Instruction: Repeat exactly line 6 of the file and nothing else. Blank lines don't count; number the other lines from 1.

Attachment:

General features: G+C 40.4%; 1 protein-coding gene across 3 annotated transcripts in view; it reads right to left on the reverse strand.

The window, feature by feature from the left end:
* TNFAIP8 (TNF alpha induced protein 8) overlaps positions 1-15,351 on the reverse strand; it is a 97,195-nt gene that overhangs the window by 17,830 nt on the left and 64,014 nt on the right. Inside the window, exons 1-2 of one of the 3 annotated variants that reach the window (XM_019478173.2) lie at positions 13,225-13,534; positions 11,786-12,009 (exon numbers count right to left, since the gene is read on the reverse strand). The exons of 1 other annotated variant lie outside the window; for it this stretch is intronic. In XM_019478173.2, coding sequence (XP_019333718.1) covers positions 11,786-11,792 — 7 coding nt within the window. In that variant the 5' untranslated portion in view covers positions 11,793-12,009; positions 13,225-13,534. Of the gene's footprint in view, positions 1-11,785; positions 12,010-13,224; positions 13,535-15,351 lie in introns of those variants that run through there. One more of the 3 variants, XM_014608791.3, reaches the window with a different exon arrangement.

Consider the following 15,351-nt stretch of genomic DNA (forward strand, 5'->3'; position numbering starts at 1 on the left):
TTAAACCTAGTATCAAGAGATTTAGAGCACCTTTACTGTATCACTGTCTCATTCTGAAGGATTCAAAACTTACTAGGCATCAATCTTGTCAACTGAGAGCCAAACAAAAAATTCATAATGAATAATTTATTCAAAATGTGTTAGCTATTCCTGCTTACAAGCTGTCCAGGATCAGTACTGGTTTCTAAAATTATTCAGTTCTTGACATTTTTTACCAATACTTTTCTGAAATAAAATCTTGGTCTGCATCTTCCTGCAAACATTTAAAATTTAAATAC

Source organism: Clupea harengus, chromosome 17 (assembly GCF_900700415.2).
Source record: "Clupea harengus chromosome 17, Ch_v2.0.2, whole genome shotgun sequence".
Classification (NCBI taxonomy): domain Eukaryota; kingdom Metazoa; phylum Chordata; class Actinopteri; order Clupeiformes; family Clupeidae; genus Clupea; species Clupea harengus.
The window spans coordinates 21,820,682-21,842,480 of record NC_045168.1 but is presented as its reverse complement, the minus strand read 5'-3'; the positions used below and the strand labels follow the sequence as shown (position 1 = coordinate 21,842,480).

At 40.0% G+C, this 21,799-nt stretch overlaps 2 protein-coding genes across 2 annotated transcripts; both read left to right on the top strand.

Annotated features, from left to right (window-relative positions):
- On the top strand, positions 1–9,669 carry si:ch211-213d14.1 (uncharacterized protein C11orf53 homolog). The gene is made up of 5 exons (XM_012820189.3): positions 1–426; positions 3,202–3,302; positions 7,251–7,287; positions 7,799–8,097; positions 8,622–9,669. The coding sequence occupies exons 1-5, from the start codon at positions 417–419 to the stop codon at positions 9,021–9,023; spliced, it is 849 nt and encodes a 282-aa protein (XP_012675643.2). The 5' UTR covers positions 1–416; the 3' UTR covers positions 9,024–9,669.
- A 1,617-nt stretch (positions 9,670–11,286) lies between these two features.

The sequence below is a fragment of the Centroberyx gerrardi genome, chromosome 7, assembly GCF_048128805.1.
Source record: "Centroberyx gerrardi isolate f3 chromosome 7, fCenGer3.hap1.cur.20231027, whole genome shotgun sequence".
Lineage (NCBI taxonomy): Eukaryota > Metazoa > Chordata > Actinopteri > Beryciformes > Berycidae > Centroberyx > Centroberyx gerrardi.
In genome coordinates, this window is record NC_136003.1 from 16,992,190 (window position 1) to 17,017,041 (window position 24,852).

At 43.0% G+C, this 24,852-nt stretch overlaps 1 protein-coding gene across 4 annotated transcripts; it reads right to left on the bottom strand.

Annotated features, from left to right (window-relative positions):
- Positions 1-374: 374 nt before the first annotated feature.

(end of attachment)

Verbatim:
Source organism: Clupea harengus, chromosome 17 (assembly GCF_900700415.2).